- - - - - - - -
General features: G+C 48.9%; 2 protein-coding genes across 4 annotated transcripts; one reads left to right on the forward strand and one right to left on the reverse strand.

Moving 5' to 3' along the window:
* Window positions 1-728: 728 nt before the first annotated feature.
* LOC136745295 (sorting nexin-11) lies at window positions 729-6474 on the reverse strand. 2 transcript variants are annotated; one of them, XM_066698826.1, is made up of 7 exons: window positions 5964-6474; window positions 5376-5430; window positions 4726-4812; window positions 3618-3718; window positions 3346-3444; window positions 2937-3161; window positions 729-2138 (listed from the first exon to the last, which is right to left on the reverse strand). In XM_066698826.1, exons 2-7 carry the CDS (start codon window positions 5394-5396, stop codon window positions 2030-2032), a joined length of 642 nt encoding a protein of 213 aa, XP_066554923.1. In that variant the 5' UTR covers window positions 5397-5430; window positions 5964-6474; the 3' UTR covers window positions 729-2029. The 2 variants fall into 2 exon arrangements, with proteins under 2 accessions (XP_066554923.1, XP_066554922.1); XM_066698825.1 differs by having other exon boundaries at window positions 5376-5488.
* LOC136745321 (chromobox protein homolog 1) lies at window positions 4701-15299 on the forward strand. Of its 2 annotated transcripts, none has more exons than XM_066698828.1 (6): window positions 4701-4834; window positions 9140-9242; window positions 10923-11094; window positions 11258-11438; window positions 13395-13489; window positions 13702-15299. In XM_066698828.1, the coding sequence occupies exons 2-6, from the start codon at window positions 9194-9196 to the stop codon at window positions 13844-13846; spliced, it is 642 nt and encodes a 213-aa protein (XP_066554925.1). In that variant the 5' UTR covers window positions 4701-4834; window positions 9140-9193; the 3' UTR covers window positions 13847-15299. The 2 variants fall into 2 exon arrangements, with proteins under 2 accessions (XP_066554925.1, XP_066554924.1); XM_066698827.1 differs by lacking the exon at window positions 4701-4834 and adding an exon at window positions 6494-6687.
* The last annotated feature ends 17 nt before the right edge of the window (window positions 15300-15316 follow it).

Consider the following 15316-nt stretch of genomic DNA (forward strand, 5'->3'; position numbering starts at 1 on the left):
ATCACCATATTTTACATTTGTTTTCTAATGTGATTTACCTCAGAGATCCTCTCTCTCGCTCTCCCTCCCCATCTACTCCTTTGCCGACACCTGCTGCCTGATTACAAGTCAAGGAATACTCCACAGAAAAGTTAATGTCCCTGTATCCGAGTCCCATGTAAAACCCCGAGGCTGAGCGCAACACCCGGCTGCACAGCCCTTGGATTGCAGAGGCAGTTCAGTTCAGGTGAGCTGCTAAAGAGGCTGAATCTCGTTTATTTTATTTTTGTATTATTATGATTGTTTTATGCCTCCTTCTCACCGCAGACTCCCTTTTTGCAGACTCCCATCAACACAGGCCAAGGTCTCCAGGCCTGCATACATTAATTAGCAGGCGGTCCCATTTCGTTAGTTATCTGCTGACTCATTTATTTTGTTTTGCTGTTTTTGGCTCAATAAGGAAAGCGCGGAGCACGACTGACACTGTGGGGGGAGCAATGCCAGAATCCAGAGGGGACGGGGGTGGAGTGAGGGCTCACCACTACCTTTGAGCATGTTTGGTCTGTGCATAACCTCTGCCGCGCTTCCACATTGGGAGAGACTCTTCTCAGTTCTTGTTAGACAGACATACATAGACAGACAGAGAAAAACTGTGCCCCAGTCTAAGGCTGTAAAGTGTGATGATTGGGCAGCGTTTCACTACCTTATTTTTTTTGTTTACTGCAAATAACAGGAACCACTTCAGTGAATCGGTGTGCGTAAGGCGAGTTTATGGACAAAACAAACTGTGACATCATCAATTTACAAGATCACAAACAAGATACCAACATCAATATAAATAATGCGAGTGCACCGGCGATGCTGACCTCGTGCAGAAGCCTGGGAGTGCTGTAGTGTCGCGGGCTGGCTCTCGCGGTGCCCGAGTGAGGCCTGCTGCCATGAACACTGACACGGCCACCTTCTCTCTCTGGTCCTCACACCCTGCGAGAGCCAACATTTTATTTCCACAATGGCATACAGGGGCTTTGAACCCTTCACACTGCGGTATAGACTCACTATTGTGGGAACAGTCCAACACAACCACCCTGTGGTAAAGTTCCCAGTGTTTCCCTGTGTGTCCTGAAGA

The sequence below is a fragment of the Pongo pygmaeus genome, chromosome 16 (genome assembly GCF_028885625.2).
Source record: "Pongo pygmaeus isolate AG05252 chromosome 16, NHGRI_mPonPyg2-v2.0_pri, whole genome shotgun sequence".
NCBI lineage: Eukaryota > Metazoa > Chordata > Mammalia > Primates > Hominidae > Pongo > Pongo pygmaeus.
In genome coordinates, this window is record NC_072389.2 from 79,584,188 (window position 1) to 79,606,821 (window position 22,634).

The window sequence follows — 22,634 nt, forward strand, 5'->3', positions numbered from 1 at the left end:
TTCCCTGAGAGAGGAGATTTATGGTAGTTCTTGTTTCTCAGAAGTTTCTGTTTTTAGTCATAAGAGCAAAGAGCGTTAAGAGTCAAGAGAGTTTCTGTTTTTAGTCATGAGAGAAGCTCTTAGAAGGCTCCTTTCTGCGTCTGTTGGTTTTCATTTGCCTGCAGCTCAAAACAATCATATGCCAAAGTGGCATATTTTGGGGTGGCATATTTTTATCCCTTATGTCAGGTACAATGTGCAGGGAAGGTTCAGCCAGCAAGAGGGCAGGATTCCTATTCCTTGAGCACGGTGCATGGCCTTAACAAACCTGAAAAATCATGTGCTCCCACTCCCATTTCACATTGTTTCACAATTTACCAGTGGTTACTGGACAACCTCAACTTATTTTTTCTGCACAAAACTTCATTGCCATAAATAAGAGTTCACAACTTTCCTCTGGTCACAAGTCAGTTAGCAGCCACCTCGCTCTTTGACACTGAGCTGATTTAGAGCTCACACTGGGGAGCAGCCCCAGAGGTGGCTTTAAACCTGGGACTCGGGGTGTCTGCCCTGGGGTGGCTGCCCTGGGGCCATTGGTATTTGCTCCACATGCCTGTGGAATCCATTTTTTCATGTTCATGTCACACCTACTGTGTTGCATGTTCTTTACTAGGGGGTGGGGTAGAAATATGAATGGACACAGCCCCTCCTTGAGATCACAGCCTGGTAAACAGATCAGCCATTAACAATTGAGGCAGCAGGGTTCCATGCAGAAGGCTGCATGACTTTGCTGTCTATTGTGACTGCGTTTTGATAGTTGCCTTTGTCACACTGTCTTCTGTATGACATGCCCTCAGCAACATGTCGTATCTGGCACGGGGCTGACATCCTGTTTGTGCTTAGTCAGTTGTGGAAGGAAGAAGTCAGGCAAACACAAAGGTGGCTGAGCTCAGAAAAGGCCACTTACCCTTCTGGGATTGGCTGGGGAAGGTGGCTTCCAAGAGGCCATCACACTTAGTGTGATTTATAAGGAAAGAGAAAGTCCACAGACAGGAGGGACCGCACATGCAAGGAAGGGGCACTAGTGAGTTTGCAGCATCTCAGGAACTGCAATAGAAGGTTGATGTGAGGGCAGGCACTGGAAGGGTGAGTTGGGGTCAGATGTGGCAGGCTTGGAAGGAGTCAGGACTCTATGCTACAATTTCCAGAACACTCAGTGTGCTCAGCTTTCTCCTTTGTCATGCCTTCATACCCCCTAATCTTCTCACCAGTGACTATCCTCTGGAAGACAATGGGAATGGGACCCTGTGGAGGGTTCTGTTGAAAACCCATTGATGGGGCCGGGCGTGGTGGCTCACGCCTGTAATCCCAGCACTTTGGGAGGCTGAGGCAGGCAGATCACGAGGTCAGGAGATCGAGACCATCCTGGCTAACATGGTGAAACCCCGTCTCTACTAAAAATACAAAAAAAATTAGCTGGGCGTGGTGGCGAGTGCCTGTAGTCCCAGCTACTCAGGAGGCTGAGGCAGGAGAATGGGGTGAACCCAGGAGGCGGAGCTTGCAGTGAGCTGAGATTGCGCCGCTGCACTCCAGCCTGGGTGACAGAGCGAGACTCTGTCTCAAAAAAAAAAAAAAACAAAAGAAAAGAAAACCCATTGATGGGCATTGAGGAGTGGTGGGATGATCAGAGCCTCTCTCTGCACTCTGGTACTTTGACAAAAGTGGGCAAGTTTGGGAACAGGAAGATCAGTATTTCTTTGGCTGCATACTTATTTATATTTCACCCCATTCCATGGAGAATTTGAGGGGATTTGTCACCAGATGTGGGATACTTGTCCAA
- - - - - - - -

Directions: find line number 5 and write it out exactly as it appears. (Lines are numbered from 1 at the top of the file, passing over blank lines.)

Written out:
* LOC136745321 (chromobox protein homolog 1) lies at window positions 4701-15299 on the forward strand. Of its 2 annotated transcripts, none has more exons than XM_066698828.1 (6): window positions 4701-4834; window positions 9140-9242; window positions 10923-11094; window positions 11258-11438; window positions 13395-13489; window positions 13702-15299. In XM_066698828.1, the coding sequence occupies exons 2-6, from the start codon at window positions 9194-9196 to the stop codon at window positions 13844-13846; spliced, it is 642 nt and encodes a 213-aa protein (XP_066554925.1). In that variant the 5' UTR covers window positions 4701-4834; window positions 9140-9193; the 3' UTR covers window positions 13847-15299. The 2 variants fall into 2 exon arrangements, with proteins under 2 accessions (XP_066554925.1, XP_066554924.1); XM_066698827.1 differs by lacking the exon at window positions 4701-4834 and adding an exon at window positions 6494-6687.